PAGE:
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Ringtail at The Living Desert Zoo and Gardens. Click to see more.


Bassariscus astutus


Procyonidae, coati and raccoon family

Conservation Status

Least concern, IUCN


Southwestern North America from Oregon south to Central Mexico


Various – including semi-arid oak forest, pinyon pine or juniper forest, chaparral, desert, rocky areas and canyons.


Modern ringtails so closely resemble their upper tertiary (2 mil.+ years) ancestors that they are like living fossils.

Small, cat-like animal with a long fluffy, black and white ringed tail. Body color is grayish brown. Delicate pointed face and dark, round eyes. Total length is 25-30 in. (half of that is tail), shoulder height is 6 inches, weight about 2 lbs. Nocturnal and omnivorous like the raccoon, consuming a great variety of foods: small rodents, birds, lizards, insects, fruits, acorns, berries and other vegetable matter. These animals prefer animals but will eat plants.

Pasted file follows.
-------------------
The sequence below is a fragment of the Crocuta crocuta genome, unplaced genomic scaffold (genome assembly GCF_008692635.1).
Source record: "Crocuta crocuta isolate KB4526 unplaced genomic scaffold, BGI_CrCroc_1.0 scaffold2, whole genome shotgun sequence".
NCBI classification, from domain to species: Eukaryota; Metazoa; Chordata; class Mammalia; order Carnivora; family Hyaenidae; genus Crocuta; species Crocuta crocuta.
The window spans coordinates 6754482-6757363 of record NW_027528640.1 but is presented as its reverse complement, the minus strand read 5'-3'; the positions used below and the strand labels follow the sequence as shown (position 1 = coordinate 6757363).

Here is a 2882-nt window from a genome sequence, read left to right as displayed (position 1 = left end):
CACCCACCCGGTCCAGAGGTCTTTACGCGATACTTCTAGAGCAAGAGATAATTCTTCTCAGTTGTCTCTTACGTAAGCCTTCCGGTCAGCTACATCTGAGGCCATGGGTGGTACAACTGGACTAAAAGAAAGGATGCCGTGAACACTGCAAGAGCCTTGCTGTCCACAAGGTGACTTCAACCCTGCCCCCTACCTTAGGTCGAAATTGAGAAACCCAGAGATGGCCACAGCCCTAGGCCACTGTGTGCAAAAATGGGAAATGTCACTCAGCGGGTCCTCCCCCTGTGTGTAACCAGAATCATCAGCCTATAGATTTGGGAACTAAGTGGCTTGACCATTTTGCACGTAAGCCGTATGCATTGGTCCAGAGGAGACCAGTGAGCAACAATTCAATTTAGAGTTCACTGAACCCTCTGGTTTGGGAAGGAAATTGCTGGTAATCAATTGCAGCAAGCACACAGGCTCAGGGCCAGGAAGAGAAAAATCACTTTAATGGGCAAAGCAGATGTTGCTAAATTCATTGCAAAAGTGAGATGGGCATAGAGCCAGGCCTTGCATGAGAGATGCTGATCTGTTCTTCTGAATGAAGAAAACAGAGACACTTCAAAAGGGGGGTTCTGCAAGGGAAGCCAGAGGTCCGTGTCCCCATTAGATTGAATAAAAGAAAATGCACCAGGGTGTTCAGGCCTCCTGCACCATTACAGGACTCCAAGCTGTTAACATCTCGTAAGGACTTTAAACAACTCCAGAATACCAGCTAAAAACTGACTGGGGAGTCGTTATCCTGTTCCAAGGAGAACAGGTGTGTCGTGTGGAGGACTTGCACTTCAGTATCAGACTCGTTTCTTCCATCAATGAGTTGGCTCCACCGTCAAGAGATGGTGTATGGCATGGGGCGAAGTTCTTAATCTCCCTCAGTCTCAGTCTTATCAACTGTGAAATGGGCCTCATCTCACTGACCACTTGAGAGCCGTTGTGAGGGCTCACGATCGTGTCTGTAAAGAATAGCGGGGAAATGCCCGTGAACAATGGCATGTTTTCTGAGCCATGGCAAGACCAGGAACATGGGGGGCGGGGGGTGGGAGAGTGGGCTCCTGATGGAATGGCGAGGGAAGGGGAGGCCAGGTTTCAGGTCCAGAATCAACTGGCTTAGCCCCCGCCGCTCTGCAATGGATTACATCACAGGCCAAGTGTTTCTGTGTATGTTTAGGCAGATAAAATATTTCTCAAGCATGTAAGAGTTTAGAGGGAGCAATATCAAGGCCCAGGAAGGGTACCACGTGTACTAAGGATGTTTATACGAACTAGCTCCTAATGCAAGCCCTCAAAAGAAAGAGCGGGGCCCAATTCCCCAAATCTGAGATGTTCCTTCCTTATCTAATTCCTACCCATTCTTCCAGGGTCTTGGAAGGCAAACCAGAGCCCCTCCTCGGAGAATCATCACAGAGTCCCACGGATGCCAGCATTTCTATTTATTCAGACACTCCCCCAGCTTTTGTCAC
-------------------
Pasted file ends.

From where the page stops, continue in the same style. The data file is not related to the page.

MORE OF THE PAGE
Unlike the raccoon, it may be found long distances from water – lives by familiar desert survival techniques: hides from sun during the day, is active at night when it’s cooler and eats anything edible it can find or catch to provide food and moisture. Very agile, can reverse direction and ascend narrow passages by ricocheting off walls. Their hind feet can rotate 180 degrees. Their claws are semi-retractable, making them excellent climbers. When threatened in the open will arch tail over back to look larger and vocalize with barks, screams and high pitched calls. May emit a few drops of musk scent from anal gland but does not spray like a skunk.

Ringtails were often adopted by miners as mousers thus the nickname “miner’s cat.”

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